(22:32) Well, behalf of the 1000s that will read this book and benefit from it. Just want to say thank you, thank you for all your blood, sweat and tears. This is the this is huge. That's gonna be huge. If Jasmine, were here, I'd say thank you to her as well. Because I know there's probably plenty of times where you've missed being with family. And yeah, well, thanks. It's been an honor even writing it and watching how it's coming together. Because I never know how these things come together. When I'm writing it, I was discovering it along the way. Which it forced me to be really clear on what is it that I actually know, so that I could speak from my own experience to not just sit there like touting what all the memes, say. And so, so those of you that haven't purchased the book, well, if you've been through this 10 week series, maybe you're like, yeah, that's enough. I don't need it anymore. Hopefully, there have been avenues and roads we've gone down, that have been fruitful for you things that we haven't been able to touch on that I wasn't able to touch on in the book or that didn't feel relevant to the main line of what I was trying to share. There's a lot more in there. It's not for nothing, that it took nine months to write of some pretty consistent effort. And a lot of time spent trying to make sure that it was something that everybody could access in some way shape or form. I've even had like, nine year olds, 10 year olds, 11 year olds read the book, not my own kids, even my son's friend, I was listening back to myself on audio. And he was having such a good time of it. He ordered the book for himself. And so it's even accessible to children, depending on if it's of interest to them. My son some of my sons just like the stories about me being a goober but then when it gets to the other stuff they're like yeah, I stopped reading not that I blame them. So go kill the Buddha guys. The real one has been dead for a while so he's not under any sort of threat and go really QUESTION GROUP question the authorities that are in the way of you owning your own experience, so that you can stand and author your life you can actually speak with authority like one who actually gets to make the choices so that your life start your life experience starts to happen the way that you would like it to instead of just being an accident. Because once you know how to like shift up the building blocks and hold the levers then then it just gets to be an adventure which is why every chapter in the book is called an adventure.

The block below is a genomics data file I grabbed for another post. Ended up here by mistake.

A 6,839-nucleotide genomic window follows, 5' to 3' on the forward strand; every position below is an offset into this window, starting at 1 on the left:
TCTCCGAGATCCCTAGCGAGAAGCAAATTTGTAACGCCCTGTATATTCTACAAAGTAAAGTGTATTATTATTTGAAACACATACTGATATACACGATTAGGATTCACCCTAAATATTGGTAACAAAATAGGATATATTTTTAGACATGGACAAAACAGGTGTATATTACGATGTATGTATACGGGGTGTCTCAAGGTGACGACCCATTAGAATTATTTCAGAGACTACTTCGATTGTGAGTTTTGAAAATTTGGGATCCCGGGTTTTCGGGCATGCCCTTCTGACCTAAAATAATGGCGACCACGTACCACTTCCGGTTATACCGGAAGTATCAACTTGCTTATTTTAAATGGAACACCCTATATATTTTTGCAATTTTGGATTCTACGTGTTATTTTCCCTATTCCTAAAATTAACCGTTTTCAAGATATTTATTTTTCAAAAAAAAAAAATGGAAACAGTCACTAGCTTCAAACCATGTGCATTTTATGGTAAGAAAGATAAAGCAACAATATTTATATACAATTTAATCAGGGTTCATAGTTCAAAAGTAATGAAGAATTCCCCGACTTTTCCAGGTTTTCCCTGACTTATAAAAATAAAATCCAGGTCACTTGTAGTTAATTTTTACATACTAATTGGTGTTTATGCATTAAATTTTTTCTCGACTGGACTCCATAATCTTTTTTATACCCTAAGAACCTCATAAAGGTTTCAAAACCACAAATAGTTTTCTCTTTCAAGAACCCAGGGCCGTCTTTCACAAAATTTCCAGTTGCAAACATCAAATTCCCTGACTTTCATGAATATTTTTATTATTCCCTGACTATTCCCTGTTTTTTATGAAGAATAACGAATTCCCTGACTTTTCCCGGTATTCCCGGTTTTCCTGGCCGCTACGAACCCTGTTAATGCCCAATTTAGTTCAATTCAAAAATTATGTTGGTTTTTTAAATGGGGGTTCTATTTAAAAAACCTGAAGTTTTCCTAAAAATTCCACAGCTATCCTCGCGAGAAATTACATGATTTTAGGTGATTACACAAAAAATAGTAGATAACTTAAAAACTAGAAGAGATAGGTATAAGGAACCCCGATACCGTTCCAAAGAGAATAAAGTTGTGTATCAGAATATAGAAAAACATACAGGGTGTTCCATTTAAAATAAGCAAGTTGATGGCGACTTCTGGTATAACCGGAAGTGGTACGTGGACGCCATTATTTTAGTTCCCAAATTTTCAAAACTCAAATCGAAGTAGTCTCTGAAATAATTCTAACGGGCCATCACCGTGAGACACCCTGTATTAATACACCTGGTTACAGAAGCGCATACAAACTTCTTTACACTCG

And that's it for today's alive and free podcast. If you enjoyed this show and want some more freedom bombs landing in your earbuds, subscribe right now. Wherever you get your podcasts from and while you're at it, give us a rating and a review. It'll help us keep delivering great stuff to you for us. It's just nice to be nice.